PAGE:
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Client Touchpoints: A Journey

If you’re running a service based business, how many interactions do you have with each client before you fulfill the service? And then how many are you having after you’ve delivered the service? Each one of these interactions is a touchpoint with your client, and every single one is important as it is an opportunity to build a relationship and solidify trust.

You may have heard that marketing is the process of building relationships and gaining client loyalty. What this means is that marketing is more than just a post on social media attracting someone to your services, but everything else in between that will help you grow your business and client base. Some tend to think about the marketing that is part of establishing the first touchpoint with a client, but not about all that comes after.

Why are we focusing on every single point, and the whole customer journey instead of just getting clients in the door for their appointment? Because one of almost every service-based business’s secret weapon for marketing is their existing client-base. 84% of those surveyed by Nielson responded that referrals are the most trustworthy source of advertising. Referrals and reviews can go so much further than something like a promoted social media post.

What are the different touchpoints in a customer's journey?

Let’s take a look at how a customer’s journey may go, and what touchpoints could be involved that you should be considering in your business and marketing strategy. Not every service based business will be the same, so you may or may not have some of these touch points in your business.

  1. Research: This is the part we usually think about when we think about “marketing”: social media ads, blog posts, search engine optimization, direct mail campaigns, paid click advertising, public relations etc. Potential clients in your target market are out there researching (whether they know it or not) businesses. Maybe in the back of their mind they know they would like to hire a cleaner for their home once a month, and have been keeping an eye on what they see on social media, and when they google “house cleaners near me”. They haven’t made a decision to go through with any particular business yet at this point.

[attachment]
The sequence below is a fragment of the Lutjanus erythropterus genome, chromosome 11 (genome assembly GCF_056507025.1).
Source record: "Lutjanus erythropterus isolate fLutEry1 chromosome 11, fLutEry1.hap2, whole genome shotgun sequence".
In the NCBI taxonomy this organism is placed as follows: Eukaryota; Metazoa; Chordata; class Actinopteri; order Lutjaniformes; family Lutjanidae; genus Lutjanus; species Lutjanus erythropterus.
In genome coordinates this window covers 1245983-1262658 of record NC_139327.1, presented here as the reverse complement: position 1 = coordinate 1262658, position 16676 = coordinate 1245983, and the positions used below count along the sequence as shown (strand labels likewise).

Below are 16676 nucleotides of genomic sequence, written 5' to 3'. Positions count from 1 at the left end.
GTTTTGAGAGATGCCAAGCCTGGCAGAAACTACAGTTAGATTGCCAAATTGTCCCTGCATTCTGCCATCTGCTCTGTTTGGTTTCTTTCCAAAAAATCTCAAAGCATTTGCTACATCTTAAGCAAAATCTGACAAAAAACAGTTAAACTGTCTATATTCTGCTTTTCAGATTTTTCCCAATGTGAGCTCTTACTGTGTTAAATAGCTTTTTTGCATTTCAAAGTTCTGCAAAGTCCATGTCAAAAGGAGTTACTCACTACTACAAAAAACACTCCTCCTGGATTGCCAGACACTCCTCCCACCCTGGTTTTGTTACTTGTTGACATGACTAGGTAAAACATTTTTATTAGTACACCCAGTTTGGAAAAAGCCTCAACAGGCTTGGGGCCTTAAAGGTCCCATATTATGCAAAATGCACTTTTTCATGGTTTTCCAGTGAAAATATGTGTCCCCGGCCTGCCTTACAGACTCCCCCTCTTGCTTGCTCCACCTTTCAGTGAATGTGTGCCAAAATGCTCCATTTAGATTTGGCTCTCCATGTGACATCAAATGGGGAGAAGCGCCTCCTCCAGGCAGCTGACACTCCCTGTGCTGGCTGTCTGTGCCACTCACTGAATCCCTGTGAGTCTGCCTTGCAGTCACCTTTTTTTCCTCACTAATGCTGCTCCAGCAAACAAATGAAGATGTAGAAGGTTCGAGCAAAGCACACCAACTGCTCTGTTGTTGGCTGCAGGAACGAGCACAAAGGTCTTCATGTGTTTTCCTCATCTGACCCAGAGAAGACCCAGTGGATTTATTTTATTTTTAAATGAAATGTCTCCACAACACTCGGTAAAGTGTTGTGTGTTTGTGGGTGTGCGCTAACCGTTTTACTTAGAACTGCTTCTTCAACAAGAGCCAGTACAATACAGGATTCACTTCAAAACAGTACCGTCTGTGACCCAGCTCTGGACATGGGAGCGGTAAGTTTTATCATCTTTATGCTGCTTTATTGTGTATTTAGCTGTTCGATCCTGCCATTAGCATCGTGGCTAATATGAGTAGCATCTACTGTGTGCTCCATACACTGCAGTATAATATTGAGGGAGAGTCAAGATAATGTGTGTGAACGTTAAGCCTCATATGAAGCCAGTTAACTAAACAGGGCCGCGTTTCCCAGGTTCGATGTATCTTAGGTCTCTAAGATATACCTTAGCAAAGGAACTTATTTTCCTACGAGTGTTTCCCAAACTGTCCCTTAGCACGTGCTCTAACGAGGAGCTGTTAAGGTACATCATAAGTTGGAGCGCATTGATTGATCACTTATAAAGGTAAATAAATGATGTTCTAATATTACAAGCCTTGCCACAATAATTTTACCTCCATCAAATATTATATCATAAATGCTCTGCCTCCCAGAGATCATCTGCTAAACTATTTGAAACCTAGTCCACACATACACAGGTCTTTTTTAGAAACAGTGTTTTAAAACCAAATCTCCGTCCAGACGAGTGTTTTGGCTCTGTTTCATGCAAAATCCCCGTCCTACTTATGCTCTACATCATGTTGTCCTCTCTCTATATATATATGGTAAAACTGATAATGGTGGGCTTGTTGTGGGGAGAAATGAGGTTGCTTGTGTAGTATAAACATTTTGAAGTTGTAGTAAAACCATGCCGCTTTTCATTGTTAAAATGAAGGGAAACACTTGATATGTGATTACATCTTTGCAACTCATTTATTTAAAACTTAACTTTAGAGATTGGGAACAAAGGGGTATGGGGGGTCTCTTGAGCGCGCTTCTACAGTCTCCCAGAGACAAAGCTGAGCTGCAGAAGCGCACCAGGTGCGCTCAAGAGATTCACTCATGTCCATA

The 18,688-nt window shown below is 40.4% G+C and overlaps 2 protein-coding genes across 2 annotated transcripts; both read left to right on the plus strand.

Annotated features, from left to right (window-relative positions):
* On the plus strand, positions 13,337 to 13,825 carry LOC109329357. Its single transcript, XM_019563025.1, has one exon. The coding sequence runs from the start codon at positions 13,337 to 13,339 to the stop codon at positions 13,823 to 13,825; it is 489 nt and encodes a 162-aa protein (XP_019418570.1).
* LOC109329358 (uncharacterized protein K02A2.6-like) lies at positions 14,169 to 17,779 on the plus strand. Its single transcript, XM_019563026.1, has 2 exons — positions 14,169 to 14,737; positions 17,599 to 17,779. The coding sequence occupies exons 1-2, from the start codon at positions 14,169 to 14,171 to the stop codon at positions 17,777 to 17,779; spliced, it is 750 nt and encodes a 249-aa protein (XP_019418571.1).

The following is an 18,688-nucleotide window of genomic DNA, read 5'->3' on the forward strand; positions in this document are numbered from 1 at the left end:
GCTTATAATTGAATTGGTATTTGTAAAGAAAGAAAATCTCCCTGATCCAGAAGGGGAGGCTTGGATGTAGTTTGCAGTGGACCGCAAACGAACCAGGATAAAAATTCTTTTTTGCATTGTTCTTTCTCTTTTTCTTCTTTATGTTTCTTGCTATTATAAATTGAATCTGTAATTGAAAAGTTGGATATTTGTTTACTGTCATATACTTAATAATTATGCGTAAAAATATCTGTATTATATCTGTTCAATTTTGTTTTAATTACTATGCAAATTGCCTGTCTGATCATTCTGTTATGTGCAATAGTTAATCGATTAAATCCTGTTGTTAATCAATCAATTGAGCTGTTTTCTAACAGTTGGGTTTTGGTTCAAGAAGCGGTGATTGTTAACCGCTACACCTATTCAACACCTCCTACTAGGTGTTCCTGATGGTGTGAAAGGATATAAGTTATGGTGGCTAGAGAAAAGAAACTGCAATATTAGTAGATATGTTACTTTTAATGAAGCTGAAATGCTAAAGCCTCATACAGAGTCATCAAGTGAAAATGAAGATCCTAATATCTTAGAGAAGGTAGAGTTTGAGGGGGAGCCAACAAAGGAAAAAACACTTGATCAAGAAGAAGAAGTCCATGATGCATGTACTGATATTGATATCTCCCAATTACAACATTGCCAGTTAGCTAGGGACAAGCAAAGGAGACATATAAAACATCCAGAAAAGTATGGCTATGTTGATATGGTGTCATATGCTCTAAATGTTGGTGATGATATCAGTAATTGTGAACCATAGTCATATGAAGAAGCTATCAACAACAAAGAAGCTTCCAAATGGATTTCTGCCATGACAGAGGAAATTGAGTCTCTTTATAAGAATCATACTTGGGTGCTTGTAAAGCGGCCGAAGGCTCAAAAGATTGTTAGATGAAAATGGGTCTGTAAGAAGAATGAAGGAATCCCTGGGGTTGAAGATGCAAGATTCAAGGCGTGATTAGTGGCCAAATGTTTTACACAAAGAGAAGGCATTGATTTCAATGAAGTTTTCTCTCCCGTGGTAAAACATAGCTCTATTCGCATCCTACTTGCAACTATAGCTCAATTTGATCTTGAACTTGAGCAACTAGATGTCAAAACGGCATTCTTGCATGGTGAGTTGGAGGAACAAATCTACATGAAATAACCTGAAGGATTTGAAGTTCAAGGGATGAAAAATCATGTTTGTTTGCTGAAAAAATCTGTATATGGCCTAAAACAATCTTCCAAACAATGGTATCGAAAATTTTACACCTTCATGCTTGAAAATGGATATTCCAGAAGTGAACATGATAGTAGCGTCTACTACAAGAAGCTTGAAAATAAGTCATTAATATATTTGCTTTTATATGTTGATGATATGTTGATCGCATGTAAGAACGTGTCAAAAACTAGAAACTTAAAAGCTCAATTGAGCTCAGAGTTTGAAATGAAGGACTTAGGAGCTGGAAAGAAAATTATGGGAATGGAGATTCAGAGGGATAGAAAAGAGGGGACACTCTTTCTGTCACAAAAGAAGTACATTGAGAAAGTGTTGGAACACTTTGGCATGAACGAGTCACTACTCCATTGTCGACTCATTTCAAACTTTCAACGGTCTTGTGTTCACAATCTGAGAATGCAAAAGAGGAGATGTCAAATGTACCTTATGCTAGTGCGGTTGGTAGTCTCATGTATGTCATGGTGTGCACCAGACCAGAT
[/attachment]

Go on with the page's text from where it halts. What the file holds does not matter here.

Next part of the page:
2. Booking: This is where the potential client turns into a client! They have made the decision to go with your business (yay!) and are booking your services. This could be online, by phone, through social media, or walking-in in person. This all depends on your business model and workflow, and how easy it is to take this step may affect someone’s decision to go through with booking (because sometimes we’re just lazy as consumers!). 🌶Hot tip: This step should be as easy as possible!

  3. Confirmation: This is where you have confirmed their purchase, perhaps with a signed contract if you’re an interior designer, or maybe with a deposit being made if you’re a tattoo artist. You’ve confirmed with them they are in your books, being sure all parties know the correct date and time, project length, and details of the service.🔥Hot tip: Confirmations can greatly reduce miscommunications, which can result in angry clients. They could have *sworn* you said 1:30 over the phone… a quick follow up email confirming the time is actually 12:30 can save a ton of stress!

  4. Check-in: This process could be very different depending what kind of service you offer. If you’re a mechanic, this could be when your client drops their car off and hands over your keys. They might need to sign something at this step, or make a payment. If you are a fitness studio, maybe they have to sign a waiver and check in with the front counter. 🌶Hot tip: This could be your client’s first interaction with your physical space. Think about what you want their first impression of your business to be!

  5. Appointment: This is the actual rendering of the service. You may or may not be physically interacting with your client during this point. If you’re a hair salon, you are doing your clients hair. If you’re a therapist, you are face-to-face supporting them and working on their problems.🔥Hot tip: You can add value at this touchpoint too! Maybe have local craft beer on tap at your salon for your clients to sip during their appointment? Maybe you have a super cool space that feels like a jungle where you do your therapy sessions - COOL!